Pittman is a globally recognized leader in youth development, launching new organizations and initiatives at virtually every stop. Those stops include the Urban Institute, Children's Defense Fund, and Clinton administration, as well as a stint with retired General Colin Powell to create America's Promise, an umbrella group that connects hundreds of national nonprofits, businesses, community leaders, and more, focused on helping young people succeed. Pittman has won numerous honors, written three books, and was named one of the 25 most influential leaders in after school by the National Afterschool Association. 

For more information, go to www.turnaroundusa.org/podcast/

Race in America is a daily part of nearly every aspect of our lives including, of course, education. And that intersection where race, identity, equity and education all meet – that’s where Na'ilah Suad Nasir has dedicated her research, action, and career.

Nasir’s work centers on what she calls the "racialized and cultural nature of learning and schooling" – in other words, how to consider identity and racial inequality with the goal to advance equitable access to high-quality education. And how, as a result, school districts might rethink a “standardized” approach.

Some background: Nasir is President of the Spencer Foundation, the Chicago-based funder of education research. Previously, Nasir was a faculty member at the University of California, Berkeley and served as the university’s second Vice Chancellor for Equity and Inclusion. She is the author of numerous publications, including “Racialized Identities: Race and Achievement for African-American Youth” and co-editor of “We Dare Say Love: Supporting Achievement in the Educational Life of Black Boys.”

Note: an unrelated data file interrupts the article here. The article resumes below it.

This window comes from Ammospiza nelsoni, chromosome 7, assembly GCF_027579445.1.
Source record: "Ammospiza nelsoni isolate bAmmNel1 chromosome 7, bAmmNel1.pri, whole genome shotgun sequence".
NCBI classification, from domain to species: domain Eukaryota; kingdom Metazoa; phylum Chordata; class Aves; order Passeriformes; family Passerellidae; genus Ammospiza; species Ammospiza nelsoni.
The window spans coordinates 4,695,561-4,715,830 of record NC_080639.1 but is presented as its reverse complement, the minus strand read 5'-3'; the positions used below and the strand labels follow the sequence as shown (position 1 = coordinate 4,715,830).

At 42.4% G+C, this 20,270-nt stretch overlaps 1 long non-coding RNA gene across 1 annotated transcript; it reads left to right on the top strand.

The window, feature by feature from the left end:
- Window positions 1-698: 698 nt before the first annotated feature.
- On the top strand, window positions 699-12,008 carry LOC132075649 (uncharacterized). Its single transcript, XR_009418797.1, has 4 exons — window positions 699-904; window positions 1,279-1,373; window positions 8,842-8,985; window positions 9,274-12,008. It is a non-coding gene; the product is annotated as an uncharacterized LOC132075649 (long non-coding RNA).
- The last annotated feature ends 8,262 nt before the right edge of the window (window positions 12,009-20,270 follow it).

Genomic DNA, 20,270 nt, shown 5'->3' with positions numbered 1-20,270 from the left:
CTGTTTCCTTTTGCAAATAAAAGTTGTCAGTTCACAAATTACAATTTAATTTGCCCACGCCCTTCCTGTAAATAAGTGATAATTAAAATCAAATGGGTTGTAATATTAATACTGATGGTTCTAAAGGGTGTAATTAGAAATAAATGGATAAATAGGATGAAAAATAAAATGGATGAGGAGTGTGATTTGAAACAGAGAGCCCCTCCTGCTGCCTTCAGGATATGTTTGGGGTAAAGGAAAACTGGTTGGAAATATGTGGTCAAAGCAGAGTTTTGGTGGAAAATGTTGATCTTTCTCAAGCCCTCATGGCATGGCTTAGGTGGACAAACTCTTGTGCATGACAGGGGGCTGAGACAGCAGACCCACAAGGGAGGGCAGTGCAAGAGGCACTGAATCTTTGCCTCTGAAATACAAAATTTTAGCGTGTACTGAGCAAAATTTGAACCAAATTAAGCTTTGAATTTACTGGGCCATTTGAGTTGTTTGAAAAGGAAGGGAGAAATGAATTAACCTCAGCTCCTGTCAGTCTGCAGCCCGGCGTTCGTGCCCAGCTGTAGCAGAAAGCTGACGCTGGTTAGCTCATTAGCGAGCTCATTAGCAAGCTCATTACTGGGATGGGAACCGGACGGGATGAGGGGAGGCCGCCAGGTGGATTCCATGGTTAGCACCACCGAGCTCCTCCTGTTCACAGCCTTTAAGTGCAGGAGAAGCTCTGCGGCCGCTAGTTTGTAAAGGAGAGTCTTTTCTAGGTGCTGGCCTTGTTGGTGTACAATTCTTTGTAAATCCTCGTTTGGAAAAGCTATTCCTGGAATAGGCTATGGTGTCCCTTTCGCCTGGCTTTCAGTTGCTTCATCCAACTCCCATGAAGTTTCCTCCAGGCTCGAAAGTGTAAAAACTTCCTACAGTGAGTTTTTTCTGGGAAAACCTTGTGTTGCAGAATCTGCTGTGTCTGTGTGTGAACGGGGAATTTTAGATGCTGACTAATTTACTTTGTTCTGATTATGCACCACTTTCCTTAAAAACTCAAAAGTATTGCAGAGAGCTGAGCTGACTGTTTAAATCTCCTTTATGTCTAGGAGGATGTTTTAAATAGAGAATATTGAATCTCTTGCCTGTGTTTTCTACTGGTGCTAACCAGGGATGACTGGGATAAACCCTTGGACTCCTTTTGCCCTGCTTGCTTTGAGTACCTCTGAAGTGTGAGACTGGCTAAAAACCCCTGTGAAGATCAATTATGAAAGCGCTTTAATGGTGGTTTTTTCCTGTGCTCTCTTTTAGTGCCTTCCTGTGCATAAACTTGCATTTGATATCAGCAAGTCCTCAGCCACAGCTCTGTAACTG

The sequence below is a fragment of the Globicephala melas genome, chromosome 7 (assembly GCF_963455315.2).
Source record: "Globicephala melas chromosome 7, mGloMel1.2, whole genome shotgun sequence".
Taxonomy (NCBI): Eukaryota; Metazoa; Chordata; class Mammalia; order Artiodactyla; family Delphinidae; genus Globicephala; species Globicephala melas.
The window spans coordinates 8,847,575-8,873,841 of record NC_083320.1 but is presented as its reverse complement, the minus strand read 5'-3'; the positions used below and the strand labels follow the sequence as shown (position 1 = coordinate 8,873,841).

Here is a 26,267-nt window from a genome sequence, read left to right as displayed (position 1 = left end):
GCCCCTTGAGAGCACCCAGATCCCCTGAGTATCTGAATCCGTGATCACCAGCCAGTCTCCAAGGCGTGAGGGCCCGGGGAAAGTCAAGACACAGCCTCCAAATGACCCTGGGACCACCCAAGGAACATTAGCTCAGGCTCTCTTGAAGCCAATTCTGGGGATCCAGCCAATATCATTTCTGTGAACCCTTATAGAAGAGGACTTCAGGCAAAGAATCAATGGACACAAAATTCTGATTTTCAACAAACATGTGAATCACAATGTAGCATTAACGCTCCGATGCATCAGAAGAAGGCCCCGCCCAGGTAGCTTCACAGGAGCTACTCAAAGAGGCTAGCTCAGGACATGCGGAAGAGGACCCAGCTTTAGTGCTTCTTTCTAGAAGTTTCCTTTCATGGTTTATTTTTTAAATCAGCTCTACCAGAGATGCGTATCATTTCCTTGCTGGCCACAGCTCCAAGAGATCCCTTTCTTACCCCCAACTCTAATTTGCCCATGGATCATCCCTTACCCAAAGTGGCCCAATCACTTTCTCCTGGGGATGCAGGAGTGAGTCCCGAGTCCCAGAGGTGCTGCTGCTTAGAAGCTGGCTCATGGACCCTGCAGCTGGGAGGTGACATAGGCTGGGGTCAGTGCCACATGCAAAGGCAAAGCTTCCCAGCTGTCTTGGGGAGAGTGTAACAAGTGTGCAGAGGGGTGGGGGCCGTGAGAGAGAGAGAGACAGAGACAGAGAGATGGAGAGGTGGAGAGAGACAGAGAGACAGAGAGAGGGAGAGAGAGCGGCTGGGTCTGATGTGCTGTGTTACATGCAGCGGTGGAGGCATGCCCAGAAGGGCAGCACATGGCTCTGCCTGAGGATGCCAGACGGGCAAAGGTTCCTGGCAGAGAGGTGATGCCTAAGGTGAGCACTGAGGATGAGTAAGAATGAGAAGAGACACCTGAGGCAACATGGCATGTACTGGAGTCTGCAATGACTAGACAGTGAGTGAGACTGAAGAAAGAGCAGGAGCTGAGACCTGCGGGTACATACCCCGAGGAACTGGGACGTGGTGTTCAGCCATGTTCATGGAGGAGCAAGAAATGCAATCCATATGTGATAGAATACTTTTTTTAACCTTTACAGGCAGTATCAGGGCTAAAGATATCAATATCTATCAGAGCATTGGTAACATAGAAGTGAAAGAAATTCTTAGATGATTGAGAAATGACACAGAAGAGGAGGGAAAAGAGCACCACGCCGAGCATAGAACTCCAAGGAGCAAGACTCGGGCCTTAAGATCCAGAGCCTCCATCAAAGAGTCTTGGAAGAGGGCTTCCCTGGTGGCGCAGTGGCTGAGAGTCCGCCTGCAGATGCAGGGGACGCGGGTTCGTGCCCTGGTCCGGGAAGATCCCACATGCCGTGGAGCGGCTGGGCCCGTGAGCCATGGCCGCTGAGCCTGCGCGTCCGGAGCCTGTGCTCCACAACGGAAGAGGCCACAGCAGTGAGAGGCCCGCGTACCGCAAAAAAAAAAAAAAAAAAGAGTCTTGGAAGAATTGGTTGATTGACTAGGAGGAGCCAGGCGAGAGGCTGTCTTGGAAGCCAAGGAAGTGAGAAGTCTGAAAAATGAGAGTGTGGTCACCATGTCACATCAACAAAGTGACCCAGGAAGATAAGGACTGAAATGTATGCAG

We discussed her philosophy – as well as the practical steps educators – from K-12 and beyond – can apply from the science of learning and development to change the way kids learn.

For more information, go to www.turnaroundusa.org/podcast/ 

Mention innovation in America, and what comes to mind? Silicon Valley? NASA? Tech firms? Not for Jim Shelton. He thinks: Education. In fact, he wonders: Why, as we learn more about the Science of Learning and Development, shouldn’t education – like, say, the military – have a full research & development infrastructure?

That thinking has driven Shelton – in the private sector, non-profits and government – on a singular path: Innovating our approach to learning, teaching and educating, and using that innovation to create more opportunity, greater equity, and of course, better student outcomes.

Jim served as Deputy Secretary of the US Department of Education under President Obama – a role he took only after overseeing the Office of Innovation, which included managing the government’s Investing in Innovation Fund. Before joining the administration, Jim drove education innovation in various roles, including as Program Director at the Bill & Melinda Gates Foundation. After leaving, he continued his push, serving as President of Education at the Chan Zuckerberg Initiative, where he remains as an advisor while pursuing additional ventures.

So what does education innovation look like – and how can it take inputs from science and elsewhere to redefine 21st century education? Here’s our conversation with Jim Shelton.